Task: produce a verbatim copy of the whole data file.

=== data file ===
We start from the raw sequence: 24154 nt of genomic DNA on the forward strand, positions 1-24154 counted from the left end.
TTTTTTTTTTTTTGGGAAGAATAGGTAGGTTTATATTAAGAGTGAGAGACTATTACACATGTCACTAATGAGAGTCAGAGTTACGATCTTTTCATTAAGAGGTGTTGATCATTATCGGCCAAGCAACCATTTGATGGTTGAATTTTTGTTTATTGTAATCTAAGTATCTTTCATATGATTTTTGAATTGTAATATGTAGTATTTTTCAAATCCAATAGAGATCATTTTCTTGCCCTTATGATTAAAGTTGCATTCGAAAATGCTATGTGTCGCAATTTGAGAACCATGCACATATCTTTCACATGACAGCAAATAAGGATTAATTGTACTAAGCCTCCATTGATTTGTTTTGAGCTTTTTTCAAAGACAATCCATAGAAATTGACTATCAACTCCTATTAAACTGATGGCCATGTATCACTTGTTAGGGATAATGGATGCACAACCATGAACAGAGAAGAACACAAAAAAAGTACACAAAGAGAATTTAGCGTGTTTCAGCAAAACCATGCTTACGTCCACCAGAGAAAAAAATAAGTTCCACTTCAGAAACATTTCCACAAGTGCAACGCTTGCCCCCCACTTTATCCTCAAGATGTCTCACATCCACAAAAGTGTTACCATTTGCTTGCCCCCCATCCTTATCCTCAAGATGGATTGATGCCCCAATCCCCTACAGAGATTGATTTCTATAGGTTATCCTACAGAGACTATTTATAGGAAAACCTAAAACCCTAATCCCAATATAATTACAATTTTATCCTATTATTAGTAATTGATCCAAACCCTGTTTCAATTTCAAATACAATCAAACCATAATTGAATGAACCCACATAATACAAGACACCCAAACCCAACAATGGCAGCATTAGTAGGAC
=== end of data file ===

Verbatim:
We start from the raw sequence: 24154 nt of genomic DNA on the forward strand, positions 1-24154 counted from the left end.
TTTTTTTTTTTTTGGGAAGAATAGGTAGGTTTATATTAAGAGTGAGAGACTATTACACATGTCACTAATGAGAGTCAGAGTTACGATCTTTTCATTAAGAGGTGTTGATCATTATCGGCCAAGCAACCATTTGATGGTTGAATTTTTGTTTATTGTAATCTAAGTATCTTTCATATGATTTTTGAATTGTAATATGTAGTATTTTTCAAATCCAATAGAGATCATTTTCTTGCCCTTATGATTAAAGTTGCATTCGAAAATGCTATGTGTCGCAATTTGAGAACCATGCACATATCTTTCACATGACAGCAAATAAGGATTAATTGTACTAAGCCTCCATTGATTTGTTTTGAGCTTTTTTCAAAGACAATCCATAGAAATTGACTATCAACTCCTATTAAACTGATGGCCATGTATCACTTGTTAGGGATAATGGATGCACAACCATGAACAGAGAAGAACACAAAAAAAGTACACAAAGAGAATTTAGCGTGTTTCAGCAAAACCATGCTTACGTCCACCAGAGAAAAAAATAAGTTCCACTTCAGAAACATTTCCACAAGTGCAACGCTTGCCCCCCACTTTATCCTCAAGATGTCTCACATCCACAAAAGTGTTACCATTTGCTTGCCCCCCATCCTTATCCTCAAGATGGATTGATGCCCCAATCCCCTACAGAGATTGATTTCTATAGGTTATCCTACAGAGACTATTTATAGGAAAACCTAAAACCCTAATCCCAATATAATTACAATTTTATCCTATTATTAGTAATTGATCCAAACCCTGTTTCAATTTCAAATACAATCAAACCATAATTGAATGAACCCACATAATACAAGACACCCAAACCCAACAATGGCAGCATTAGTAGGAC